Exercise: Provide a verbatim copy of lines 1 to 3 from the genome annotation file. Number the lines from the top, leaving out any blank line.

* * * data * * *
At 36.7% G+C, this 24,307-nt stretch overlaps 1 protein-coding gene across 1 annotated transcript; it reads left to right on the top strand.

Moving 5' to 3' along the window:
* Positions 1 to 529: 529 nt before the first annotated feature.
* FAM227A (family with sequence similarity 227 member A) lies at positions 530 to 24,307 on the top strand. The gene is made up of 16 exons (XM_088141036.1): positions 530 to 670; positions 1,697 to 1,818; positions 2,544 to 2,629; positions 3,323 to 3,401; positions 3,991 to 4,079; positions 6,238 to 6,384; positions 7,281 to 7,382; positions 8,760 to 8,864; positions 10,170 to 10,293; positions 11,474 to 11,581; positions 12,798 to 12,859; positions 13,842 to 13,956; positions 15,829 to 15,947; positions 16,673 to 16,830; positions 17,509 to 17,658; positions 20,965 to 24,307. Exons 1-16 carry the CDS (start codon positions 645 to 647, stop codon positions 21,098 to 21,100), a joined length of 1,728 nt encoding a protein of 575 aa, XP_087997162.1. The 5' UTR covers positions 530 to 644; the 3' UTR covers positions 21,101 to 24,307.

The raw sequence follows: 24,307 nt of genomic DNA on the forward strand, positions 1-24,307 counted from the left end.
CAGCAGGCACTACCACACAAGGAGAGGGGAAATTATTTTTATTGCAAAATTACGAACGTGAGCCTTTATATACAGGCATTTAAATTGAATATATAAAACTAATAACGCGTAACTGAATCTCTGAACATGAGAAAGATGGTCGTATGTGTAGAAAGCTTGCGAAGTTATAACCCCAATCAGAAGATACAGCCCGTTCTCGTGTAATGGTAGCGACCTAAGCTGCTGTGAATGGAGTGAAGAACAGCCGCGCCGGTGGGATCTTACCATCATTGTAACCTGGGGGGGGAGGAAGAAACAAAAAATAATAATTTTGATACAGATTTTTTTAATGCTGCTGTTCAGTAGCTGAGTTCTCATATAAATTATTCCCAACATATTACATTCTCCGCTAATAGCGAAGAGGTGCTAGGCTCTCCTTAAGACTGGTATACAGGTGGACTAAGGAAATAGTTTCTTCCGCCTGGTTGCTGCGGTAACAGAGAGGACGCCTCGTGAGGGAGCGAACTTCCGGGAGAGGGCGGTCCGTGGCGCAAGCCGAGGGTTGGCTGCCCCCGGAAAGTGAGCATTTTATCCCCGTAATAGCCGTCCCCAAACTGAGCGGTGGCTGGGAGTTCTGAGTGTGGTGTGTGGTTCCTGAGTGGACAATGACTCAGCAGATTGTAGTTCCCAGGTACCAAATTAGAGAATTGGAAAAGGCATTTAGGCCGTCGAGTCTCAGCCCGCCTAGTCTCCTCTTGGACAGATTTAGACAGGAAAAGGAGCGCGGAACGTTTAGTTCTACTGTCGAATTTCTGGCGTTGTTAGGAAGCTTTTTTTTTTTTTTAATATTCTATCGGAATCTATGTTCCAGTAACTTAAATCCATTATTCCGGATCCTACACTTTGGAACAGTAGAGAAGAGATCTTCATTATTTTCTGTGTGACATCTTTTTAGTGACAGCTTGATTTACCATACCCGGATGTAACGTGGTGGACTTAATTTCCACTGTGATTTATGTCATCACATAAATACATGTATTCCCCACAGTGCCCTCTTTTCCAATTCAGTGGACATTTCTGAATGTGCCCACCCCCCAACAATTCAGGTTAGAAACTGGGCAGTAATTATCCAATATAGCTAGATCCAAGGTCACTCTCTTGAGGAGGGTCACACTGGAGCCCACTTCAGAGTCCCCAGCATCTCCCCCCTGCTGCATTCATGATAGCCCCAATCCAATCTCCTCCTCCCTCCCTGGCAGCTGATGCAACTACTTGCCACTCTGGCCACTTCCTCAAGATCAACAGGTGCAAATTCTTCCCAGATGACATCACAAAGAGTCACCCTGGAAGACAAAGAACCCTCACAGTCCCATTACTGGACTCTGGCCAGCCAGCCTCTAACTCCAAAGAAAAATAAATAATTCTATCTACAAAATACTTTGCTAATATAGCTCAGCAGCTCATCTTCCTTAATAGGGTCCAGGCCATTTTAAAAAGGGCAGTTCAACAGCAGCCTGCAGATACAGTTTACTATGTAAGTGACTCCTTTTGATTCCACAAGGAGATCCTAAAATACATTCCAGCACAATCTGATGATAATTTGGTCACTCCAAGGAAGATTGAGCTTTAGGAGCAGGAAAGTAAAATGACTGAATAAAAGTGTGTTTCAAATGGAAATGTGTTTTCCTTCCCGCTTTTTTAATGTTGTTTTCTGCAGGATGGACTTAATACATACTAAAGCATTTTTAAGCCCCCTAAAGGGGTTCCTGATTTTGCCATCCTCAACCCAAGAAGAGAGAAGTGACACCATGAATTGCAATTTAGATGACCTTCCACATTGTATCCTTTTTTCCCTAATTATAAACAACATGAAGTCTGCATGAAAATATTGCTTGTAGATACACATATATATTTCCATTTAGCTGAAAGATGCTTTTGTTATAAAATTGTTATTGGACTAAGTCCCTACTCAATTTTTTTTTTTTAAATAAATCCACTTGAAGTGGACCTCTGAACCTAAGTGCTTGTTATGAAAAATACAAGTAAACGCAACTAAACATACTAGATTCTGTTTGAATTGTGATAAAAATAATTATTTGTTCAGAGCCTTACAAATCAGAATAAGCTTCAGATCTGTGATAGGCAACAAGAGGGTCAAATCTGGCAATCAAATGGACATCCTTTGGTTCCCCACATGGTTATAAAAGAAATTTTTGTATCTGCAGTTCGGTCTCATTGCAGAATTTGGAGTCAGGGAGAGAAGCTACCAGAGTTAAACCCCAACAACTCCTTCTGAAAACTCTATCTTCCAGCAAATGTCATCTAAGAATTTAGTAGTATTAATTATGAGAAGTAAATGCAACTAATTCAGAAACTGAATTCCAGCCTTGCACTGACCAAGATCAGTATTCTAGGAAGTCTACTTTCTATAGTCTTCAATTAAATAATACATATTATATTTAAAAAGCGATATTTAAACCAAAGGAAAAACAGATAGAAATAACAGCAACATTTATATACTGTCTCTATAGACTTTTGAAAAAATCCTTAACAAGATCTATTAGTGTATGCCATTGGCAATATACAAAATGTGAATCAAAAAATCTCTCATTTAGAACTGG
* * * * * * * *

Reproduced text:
At 36.7% G+C, this 24,307-nt stretch overlaps 1 protein-coding gene across 1 annotated transcript; it reads left to right on the top strand.

Moving 5' to 3' along the window:
* Positions 1 to 529: 529 nt before the first annotated feature.